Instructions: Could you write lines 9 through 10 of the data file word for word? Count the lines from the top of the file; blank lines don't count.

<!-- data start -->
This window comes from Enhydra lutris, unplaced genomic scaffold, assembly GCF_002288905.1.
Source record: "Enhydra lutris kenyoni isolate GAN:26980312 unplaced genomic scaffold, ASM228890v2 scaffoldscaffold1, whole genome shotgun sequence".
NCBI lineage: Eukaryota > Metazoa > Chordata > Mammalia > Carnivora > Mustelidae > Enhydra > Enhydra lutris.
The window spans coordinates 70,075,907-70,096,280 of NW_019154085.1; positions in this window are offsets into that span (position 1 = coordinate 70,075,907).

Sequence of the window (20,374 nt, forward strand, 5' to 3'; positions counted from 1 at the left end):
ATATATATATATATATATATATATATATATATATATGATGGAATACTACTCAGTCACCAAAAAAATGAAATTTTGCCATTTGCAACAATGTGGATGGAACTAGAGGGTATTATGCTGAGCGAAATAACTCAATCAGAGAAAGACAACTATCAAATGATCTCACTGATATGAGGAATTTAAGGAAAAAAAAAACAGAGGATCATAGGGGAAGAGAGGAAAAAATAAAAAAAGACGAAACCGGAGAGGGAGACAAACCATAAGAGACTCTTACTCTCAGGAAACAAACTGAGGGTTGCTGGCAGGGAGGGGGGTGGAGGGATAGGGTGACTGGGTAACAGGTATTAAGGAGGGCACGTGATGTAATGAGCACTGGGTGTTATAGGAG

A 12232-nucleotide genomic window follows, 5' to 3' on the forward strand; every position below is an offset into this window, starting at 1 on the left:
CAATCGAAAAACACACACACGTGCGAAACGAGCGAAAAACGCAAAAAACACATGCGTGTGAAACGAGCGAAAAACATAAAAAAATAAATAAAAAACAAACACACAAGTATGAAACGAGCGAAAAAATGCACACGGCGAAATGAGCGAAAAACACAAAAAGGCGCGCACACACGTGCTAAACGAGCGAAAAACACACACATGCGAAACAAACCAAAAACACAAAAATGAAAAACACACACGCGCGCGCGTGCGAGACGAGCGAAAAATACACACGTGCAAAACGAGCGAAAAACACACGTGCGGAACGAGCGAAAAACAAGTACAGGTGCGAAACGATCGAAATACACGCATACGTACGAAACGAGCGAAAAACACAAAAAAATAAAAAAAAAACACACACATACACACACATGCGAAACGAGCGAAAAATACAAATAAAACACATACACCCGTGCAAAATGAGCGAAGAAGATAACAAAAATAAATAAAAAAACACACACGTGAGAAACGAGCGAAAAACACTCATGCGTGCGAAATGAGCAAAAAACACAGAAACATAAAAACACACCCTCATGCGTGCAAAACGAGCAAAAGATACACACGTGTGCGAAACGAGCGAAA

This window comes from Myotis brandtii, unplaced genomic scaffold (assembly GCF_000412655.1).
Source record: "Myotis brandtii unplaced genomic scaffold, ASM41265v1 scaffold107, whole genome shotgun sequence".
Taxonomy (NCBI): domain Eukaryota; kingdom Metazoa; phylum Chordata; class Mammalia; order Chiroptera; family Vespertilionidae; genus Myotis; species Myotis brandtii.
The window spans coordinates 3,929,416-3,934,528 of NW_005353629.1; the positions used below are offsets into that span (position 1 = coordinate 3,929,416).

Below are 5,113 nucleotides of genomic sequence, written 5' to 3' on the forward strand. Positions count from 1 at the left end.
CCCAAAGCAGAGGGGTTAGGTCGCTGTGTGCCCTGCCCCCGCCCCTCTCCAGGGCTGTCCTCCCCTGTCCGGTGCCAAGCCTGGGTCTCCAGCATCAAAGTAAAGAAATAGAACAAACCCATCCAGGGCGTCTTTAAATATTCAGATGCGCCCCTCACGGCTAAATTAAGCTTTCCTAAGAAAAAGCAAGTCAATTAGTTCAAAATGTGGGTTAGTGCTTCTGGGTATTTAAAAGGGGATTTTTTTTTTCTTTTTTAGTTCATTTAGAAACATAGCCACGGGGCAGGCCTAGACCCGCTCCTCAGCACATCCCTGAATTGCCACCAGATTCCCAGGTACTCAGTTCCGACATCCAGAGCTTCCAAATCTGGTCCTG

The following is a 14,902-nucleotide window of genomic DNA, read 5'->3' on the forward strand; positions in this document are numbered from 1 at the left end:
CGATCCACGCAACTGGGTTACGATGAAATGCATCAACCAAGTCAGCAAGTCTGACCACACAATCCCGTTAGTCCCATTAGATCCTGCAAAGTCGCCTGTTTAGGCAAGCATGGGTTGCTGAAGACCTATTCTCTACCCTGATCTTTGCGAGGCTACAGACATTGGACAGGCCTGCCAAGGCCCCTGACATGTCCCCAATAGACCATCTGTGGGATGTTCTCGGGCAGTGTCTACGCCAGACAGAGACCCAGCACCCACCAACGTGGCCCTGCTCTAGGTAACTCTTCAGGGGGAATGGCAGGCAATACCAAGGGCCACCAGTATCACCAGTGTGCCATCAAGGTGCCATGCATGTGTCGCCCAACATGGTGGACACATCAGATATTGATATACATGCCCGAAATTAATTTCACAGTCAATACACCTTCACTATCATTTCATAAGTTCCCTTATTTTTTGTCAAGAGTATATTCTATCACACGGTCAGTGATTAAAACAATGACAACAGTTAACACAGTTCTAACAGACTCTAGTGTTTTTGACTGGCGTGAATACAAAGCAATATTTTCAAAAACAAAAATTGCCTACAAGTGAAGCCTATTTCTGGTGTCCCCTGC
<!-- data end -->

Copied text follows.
This window comes from Myotis brandtii, unplaced genomic scaffold (assembly GCF_000412655.1).
Source record: "Myotis brandtii unplaced genomic scaffold, ASM41265v1 scaffold107, whole genome shotgun sequence".